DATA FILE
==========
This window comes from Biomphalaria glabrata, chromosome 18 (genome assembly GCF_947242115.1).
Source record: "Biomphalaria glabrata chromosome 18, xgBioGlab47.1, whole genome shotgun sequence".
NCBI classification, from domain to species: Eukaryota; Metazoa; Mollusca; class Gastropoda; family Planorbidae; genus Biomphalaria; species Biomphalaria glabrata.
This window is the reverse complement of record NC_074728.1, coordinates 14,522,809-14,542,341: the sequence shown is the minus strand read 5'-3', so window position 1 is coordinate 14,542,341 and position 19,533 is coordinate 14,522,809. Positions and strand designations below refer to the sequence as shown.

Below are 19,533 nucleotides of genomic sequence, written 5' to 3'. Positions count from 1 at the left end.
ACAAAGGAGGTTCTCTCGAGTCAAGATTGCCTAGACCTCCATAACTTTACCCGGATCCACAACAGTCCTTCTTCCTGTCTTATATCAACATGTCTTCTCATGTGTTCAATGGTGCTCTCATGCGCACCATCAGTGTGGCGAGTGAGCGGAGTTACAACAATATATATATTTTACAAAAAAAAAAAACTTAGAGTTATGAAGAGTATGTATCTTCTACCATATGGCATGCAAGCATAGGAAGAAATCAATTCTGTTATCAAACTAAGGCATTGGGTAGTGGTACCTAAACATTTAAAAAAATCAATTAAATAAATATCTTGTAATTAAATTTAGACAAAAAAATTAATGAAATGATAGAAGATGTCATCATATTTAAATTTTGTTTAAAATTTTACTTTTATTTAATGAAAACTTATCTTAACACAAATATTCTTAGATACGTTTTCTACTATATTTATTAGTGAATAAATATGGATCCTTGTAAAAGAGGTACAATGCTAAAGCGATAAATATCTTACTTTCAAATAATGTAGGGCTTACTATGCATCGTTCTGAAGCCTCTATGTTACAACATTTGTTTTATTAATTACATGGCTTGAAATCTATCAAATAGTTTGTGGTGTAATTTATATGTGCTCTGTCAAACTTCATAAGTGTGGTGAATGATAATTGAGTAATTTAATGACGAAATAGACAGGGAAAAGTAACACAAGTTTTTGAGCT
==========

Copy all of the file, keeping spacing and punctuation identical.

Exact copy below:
This window comes from Biomphalaria glabrata, chromosome 18 (genome assembly GCF_947242115.1).
Source record: "Biomphalaria glabrata chromosome 18, xgBioGlab47.1, whole genome shotgun sequence".
NCBI classification, from domain to species: Eukaryota; Metazoa; Mollusca; class Gastropoda; family Planorbidae; genus Biomphalaria; species Biomphalaria glabrata.
This window is the reverse complement of record NC_074728.1, coordinates 14,522,809-14,542,341: the sequence shown is the minus strand read 5'-3', so window position 1 is coordinate 14,542,341 and position 19,533 is coordinate 14,522,809. Positions and strand designations below refer to the sequence as shown.

Below are 19,533 nucleotides of genomic sequence, written 5' to 3'. Positions count from 1 at the left end.
ACAAAGGAGGTTCTCTCGAGTCAAGATTGCCTAGACCTCCATAACTTTACCCGGATCCACAACAGTCCTTCTTCCTGTCTTATATCAACATGTCTTCTCATGTGTTCAATGGTGCTCTCATGCGCACCATCAGTGTGGCGAGTGAGCGGAGTTACAACAATATATATATTTTACAAAAAAAAAAAACTTAGAGTTATGAAGAGTATGTATCTTCTACCATATGGCATGCAAGCATAGGAAGAAATCAATTCTGTTATCAAACTAAGGCATTGGGTAGTGGTACCTAAACATTTAAAAAAATCAATTAAATAAATATCTTGTAATTAAATTTAGACAAAAAAATTAATGAAATGATAGAAGATGTCATCATATTTAAATTTTGTTTAAAATTTTACTTTTATTTAATGAAAACTTATCTTAACACAAATATTCTTAGATACGTTTTCTACTATATTTATTAGTGAATAAATATGGATCCTTGTAAAAGAGGTACAATGCTAAAGCGATAAATATCTTACTTTCAAATAATGTAGGGCTTACTATGCATCGTTCTGAAGCCTCTATGTTACAACATTTGTTTTATTAATTACATGGCTTGAAATCTATCAAATAGTTTGTGGTGTAATTTATATGTGCTCTGTCAAACTTCATAAGTGTGGTGAATGATAATTGAGTAATTTAATGACGAAATAGACAGGGAAAAGTAACACAAGTTTTTGAGCT